Ecology

| February 19, 2010 Print

Human beings cannot live and thrive outside of healthy ecosystems, yet we consume, plunder and pollute the Earth’s bounty as if there were no limitations.

Current U.S. environmental, economic and geopolitical policies hold little regard for our global sisters and brothers, future generations, nor for the other forms of life with which we share this planet. If the United States is to be a global good neighbor, policy decisions must be guided by principles of sufficiency and sustainability that care for and protect the futures of the people and ecosystems with which we share this world.

We are guided by principles of justice, stewardship, sustainability and sufficiency. In noting the care that our Creator put into forming even the smallest of creatures, and the interconnectedness of all life, we are called to share in the act of Creation by walking gently and caring for the world around us.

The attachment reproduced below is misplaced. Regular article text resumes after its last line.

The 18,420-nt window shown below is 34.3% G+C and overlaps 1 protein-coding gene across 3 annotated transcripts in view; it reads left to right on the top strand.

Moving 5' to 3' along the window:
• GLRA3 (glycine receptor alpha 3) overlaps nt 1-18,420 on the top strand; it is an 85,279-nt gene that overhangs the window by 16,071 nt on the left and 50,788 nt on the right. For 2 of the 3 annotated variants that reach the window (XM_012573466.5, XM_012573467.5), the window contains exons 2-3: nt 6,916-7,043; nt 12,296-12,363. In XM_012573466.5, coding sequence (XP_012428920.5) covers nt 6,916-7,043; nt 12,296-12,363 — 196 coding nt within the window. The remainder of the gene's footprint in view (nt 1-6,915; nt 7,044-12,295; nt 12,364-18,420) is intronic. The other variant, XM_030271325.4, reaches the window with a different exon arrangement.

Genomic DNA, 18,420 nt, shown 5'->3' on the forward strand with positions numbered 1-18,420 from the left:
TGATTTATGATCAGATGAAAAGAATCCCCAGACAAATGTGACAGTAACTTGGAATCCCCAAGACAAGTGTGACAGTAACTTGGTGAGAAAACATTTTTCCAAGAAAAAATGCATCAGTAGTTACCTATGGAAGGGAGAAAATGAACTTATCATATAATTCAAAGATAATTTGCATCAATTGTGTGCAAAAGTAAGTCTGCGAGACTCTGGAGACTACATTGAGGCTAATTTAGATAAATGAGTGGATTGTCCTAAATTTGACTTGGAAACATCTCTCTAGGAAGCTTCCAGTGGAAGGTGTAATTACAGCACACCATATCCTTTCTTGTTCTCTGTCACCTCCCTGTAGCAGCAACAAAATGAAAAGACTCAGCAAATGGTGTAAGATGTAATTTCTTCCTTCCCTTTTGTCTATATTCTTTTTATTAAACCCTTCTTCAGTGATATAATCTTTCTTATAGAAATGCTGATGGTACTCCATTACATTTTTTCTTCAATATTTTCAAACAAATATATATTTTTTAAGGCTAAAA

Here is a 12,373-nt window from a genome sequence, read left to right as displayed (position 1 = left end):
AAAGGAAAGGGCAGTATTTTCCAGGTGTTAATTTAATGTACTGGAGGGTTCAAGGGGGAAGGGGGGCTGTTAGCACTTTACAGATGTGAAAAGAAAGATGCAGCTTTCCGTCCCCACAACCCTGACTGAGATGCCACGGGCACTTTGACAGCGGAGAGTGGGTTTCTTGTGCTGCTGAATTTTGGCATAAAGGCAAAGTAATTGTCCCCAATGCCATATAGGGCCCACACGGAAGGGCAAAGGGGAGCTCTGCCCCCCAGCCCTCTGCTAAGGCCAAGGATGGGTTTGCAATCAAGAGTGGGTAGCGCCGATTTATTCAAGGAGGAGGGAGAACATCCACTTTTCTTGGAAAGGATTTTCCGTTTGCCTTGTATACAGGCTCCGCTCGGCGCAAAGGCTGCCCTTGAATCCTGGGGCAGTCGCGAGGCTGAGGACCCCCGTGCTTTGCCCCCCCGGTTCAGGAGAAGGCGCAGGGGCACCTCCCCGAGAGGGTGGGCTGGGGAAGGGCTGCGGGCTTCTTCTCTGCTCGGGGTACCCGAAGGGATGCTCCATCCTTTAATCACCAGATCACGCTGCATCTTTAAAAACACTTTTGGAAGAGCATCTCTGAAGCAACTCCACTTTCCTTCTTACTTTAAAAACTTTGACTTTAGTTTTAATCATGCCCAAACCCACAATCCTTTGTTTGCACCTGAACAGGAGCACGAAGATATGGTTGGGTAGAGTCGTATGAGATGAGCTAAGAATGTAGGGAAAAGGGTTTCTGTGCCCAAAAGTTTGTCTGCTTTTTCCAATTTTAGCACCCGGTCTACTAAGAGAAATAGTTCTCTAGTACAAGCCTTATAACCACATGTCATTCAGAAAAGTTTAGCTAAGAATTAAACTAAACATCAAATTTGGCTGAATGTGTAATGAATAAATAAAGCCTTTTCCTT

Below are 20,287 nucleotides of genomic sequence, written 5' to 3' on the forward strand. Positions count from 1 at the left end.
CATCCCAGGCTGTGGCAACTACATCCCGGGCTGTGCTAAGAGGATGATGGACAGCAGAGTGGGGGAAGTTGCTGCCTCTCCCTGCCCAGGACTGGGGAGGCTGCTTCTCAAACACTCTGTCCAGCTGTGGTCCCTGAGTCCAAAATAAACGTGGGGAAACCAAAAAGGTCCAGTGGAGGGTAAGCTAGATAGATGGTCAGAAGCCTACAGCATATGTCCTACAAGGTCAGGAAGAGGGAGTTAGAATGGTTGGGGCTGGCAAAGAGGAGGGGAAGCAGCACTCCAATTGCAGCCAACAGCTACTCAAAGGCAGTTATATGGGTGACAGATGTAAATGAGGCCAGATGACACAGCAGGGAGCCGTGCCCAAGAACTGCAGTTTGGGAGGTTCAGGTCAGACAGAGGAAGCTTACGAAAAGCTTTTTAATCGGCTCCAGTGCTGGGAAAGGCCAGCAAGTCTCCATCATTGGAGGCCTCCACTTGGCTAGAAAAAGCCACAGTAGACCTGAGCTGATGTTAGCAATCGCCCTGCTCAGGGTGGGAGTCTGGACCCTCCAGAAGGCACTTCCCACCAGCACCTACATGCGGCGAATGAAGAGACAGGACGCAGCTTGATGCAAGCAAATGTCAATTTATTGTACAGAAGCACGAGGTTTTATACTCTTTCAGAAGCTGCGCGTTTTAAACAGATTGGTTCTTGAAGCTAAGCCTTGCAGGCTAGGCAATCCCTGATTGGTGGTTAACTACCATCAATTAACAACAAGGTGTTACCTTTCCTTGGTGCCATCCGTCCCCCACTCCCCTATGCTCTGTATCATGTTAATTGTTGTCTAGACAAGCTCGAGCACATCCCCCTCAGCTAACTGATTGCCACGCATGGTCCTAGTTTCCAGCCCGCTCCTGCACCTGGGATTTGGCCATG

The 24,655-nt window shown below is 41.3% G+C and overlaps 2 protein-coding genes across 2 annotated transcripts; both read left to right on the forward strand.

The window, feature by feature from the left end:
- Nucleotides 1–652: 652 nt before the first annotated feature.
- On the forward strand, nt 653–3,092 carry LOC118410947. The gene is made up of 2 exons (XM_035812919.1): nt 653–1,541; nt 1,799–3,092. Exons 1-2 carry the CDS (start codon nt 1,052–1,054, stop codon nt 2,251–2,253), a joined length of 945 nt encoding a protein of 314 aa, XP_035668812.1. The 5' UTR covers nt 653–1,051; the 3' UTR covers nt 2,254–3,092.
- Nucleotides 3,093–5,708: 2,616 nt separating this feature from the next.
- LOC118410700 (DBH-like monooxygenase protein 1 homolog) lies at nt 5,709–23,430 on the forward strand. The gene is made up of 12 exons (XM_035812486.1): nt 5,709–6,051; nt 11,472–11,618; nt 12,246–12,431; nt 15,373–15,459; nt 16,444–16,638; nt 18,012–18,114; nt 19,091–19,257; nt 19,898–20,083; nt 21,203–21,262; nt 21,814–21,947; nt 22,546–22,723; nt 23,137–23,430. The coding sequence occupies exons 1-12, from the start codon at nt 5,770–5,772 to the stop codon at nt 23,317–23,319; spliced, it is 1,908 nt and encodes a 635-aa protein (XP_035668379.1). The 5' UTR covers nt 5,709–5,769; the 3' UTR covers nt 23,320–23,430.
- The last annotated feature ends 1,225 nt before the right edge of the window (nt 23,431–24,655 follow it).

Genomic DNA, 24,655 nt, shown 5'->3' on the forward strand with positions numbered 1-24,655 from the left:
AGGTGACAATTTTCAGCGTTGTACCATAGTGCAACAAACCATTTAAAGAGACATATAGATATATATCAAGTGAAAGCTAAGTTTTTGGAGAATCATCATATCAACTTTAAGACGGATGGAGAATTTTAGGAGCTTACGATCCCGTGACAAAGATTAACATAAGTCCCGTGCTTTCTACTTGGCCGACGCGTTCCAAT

As stated by Pope Benedict XVI in Sacramentum Caritatis, “The world is not something indifferent, raw material to be utilized simply as we see fit. Rather, it is part of God’s good plan, in which all of us are called to be sons and daughters in the one Son of God, Jesus Christ (cf. Ephesians 1:4-12). The justified concern about threats to the environment present in so many parts of the world is reinforced by Christian hope, which commits us to working responsibly for the protection of creation.”

Water | Climate Change | Genetically Modified Organisms | Extractive Industries

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